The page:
Positive retail sales numbers in the month of October point to a good holiday sales season ahead, according to the National Retail Federation.
October retail sales–excluding automobiles, gas stations and restaurants–increased 0.2 percent seasonally adjusted over September and 4.2 percent unadjusted from 2012.
“Consumer spending is growing as we head into the holiday shopping season and the timing couldn’t be better,” says Matthew Shay, president and chief executive officer, NRF. “Consumers seem to have found some sense of confidence, driven, in part, by lower gas prices. While positive gains were seen in most retail categories, retailers will continue to rely on heavy promotions to drive traffic and sales this holiday season.”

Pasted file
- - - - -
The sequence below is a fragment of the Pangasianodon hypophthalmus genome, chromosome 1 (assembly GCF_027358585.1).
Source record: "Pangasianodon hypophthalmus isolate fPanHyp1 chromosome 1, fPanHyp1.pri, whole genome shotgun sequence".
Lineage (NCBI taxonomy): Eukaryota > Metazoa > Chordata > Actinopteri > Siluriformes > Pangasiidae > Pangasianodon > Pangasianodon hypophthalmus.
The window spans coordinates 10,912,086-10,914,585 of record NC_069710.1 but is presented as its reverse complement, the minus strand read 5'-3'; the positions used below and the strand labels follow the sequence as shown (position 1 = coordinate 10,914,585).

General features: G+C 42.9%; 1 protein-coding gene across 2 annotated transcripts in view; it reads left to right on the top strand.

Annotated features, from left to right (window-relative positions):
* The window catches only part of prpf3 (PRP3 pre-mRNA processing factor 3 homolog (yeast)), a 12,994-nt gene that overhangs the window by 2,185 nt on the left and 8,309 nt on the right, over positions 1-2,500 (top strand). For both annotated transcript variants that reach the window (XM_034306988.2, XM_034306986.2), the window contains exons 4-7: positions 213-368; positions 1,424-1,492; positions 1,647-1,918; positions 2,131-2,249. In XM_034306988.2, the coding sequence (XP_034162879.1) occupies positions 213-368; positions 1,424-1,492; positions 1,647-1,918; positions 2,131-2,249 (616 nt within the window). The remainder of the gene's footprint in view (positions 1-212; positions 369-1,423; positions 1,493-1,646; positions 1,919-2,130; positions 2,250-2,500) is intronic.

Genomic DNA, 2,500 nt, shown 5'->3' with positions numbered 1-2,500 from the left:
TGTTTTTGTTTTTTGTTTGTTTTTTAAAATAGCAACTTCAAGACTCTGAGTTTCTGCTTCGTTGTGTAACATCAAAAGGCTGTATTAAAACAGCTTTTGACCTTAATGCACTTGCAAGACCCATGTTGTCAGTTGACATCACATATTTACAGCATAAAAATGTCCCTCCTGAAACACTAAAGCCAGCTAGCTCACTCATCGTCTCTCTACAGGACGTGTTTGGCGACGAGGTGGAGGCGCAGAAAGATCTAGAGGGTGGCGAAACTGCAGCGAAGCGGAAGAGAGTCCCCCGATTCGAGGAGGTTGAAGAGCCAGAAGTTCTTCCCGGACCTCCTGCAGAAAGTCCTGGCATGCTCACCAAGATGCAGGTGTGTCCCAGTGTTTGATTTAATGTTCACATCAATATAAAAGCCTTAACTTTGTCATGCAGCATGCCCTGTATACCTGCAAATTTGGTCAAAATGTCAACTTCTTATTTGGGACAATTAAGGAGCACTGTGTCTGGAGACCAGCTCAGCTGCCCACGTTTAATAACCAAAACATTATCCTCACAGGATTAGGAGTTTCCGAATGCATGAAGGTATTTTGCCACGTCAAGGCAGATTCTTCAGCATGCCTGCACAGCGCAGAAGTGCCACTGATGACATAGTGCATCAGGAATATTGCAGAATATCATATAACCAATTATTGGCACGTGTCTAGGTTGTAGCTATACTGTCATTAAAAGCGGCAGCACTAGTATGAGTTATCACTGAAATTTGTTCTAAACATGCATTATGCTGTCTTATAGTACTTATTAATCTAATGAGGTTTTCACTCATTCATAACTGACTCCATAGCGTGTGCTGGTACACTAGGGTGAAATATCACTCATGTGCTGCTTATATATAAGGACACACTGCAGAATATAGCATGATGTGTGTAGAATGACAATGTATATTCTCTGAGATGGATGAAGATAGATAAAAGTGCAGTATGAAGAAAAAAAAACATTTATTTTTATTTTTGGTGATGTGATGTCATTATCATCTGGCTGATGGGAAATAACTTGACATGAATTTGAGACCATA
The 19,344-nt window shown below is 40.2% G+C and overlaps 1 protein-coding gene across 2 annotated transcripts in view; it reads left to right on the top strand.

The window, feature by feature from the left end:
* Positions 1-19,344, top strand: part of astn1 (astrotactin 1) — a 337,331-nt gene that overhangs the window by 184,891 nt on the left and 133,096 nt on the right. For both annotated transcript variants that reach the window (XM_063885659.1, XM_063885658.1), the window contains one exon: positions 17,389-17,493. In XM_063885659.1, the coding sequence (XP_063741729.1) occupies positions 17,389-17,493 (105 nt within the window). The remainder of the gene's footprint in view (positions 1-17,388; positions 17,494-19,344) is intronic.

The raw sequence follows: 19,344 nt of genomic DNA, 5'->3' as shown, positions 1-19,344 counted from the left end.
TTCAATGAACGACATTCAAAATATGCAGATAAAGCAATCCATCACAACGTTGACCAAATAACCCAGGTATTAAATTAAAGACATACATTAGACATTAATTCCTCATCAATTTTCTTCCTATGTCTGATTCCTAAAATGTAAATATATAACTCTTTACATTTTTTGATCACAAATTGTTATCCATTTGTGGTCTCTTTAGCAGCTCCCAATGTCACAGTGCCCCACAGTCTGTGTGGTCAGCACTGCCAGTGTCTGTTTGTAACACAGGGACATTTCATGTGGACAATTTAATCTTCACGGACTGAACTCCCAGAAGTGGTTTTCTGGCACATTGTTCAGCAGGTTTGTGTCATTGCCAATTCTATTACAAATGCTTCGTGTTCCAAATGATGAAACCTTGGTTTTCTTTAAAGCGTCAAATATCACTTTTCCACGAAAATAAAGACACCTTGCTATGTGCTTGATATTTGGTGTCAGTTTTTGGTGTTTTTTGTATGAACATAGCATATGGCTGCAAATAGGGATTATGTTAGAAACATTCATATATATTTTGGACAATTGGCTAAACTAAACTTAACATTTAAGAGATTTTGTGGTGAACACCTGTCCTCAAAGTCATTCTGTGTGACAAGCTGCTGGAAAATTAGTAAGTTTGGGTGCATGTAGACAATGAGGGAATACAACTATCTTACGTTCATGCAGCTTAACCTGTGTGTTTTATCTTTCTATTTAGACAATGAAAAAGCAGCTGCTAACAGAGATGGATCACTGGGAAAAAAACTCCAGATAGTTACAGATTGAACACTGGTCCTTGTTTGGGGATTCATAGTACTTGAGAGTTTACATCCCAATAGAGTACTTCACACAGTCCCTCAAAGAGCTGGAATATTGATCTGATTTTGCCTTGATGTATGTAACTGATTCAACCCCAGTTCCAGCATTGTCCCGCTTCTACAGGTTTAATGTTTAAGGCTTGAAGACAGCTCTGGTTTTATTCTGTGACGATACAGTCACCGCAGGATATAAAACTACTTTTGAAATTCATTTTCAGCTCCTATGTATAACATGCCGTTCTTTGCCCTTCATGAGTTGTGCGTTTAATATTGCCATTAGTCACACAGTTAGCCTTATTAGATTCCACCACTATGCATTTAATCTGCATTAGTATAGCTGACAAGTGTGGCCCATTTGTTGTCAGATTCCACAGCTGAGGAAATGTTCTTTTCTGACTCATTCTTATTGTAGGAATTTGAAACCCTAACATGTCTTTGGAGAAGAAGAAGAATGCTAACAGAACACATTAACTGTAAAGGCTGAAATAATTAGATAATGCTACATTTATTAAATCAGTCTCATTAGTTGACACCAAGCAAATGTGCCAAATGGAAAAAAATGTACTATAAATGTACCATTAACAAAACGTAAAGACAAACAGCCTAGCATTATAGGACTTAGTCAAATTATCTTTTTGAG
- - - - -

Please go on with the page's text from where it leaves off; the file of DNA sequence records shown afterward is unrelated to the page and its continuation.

October retail sales released today by the U.S. Census Bureau, which include non-general merchandise categories such as automobiles, gasoline stations and restaurants, increased 0.4 percent seasonally adjusted month-to-month and 3.9 percent adjusted year-over-year.
“The ever-resilient consumer continues to deliver better economic news,” says Jack Kleinhenz, chief economist, NRF. “Various retail segments contributed to this month’s growth, showing that there is an ongoing pent-up demand by consumers. Confidence and sales should continue to improve. As the holiday season draws closer and closer, NRF remains confident in a good holiday shopping and sales season, which will be in line with our forecast.”
In October, NRF released its holiday sales forecast, which predicts a 3.9 percent increase in sales over 2012, with holiday sales expected to reach $602.1 billion this year.